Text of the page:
see also Einstein, Albert (volume 2); Microgravity (volume 2); Newton, Isaac (volume 2); Zero Gravity (volume 3).
Arthur H. Litka
Baum, Richard, and William Sheehan. In Search of Planet Vulcan: The Ghost in Newton's Clockwork Universe. New York: Plenum Press, 1997.
Galileo, Galilei. Stillman Drake, trans. Discoveries and Opinions of Galileo. Garden City, NY: Doubleday, 1957.
Newton, Isaac. Mathematical Principles of Natural Philosophy and His System of the World, trans. Andrew Motte. Berkeley: University of California Press, 1934.
Thorne, Kip S. Black Holes and Time Warps: Einstein's Outrageous Legacy. New York:W. W. Norton & Company, 1994.
"Gravity." Space Sciences. . Encyclopedia.com. (June 22, 2017). http://www.encyclopedia.com/science/news-wires-white-papers-and-books/gravity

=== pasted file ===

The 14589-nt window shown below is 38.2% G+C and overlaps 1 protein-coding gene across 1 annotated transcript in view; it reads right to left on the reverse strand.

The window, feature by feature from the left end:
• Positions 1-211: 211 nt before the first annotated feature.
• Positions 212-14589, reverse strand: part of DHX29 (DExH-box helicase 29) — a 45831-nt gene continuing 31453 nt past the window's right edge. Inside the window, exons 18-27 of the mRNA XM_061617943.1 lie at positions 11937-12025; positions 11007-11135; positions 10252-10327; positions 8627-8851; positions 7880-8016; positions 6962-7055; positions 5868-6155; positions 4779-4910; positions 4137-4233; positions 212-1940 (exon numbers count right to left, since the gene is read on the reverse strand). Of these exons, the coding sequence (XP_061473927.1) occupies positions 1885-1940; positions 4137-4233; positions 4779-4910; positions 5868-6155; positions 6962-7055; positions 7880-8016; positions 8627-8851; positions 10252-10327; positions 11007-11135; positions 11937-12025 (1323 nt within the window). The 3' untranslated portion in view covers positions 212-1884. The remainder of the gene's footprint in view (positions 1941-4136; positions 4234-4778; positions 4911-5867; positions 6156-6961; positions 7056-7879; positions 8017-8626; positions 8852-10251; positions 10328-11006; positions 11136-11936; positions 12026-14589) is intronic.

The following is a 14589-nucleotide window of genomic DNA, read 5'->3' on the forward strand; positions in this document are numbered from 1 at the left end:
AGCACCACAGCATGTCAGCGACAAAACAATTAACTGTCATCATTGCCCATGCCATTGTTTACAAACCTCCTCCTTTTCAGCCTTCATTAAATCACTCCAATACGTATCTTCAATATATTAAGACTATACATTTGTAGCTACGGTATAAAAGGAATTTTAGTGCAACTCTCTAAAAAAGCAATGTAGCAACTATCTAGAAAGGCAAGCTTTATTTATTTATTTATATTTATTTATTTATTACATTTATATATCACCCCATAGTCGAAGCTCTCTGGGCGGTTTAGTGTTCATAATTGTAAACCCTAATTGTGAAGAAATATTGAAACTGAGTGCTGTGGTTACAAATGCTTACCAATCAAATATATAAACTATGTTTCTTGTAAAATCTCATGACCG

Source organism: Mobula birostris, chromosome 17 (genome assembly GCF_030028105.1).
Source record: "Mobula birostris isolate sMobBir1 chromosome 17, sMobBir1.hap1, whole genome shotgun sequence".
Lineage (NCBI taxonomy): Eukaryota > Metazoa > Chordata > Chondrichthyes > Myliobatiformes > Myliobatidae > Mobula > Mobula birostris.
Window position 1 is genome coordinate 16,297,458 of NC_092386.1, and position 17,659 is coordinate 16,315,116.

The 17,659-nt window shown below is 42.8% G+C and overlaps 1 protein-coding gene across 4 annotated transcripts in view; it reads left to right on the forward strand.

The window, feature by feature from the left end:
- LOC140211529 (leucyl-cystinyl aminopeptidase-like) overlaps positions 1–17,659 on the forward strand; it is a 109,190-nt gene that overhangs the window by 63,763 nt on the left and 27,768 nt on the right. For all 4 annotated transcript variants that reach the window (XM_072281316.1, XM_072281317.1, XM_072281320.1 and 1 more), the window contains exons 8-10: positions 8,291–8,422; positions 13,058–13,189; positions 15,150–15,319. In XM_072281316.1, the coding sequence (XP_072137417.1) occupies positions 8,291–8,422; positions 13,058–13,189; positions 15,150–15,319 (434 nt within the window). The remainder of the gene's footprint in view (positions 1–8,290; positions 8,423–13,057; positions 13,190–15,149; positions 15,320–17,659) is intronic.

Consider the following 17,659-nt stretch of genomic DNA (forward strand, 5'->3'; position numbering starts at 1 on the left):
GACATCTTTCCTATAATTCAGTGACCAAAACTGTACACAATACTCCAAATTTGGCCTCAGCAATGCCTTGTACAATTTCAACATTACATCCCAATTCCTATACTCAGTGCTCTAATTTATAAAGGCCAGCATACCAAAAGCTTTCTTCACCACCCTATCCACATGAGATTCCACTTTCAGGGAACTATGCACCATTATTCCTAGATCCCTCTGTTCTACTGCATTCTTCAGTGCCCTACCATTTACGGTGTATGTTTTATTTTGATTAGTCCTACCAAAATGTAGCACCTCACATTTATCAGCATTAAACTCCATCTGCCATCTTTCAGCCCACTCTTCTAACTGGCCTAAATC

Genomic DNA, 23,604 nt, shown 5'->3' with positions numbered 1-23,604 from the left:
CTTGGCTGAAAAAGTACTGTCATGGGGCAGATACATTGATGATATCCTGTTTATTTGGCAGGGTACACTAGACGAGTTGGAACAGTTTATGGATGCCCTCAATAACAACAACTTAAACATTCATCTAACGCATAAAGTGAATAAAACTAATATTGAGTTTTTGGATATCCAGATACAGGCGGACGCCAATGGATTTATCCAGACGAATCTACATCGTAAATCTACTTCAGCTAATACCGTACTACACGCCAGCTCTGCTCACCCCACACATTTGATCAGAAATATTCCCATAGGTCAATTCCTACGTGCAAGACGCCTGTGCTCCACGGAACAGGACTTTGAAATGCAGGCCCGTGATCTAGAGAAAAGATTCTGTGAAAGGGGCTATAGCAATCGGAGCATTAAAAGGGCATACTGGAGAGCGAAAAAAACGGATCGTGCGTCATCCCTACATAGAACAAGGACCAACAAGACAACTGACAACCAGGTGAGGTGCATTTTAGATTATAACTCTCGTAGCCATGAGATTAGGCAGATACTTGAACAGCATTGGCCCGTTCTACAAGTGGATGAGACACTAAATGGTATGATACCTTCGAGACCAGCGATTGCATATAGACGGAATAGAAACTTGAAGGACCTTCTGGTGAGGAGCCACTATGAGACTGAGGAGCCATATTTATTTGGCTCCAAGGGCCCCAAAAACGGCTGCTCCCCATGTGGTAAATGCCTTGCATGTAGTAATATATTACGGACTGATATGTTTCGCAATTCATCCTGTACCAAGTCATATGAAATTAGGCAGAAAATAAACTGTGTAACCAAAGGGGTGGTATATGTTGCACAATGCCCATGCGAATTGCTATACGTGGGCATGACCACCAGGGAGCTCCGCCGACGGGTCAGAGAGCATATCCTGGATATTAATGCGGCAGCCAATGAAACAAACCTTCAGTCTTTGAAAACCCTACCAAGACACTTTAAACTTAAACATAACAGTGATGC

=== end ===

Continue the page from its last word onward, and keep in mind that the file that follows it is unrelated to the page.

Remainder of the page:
"Gravity." Space Sciences. . Retrieved June 22, 2017 from Encyclopedia.com: http://www.encyclopedia.com/science/news-wires-white-papers-and-books/gravity
The gravitational constant is fundamental quantity of the universe. The gravitational constant, G, was the first great universal constant of physics (the others subsequently being the speed of light and Planck's constant) and modern physicists still argue its importance and relationships to cosmology . Regardless, almost all the major theoretical frameworks dictate that the value for the gravitational constant (G) is in some regard related to the large-scale structure of the cosmos. Ironically, despite centuries of research, the gravitational constant, G, is—by a substantial margin—the least understood, most difficult to determine, and least precisely known fundamental constant value. The quest for "G" provides a continuing challenge to the experimental ingenuity of physicists, and often spurs new generations of physicists to recapture the inventiveness and delicacy of measurement first embodied in the elegant experiments conducted by English physicist Henry Cavendish (1731–1810).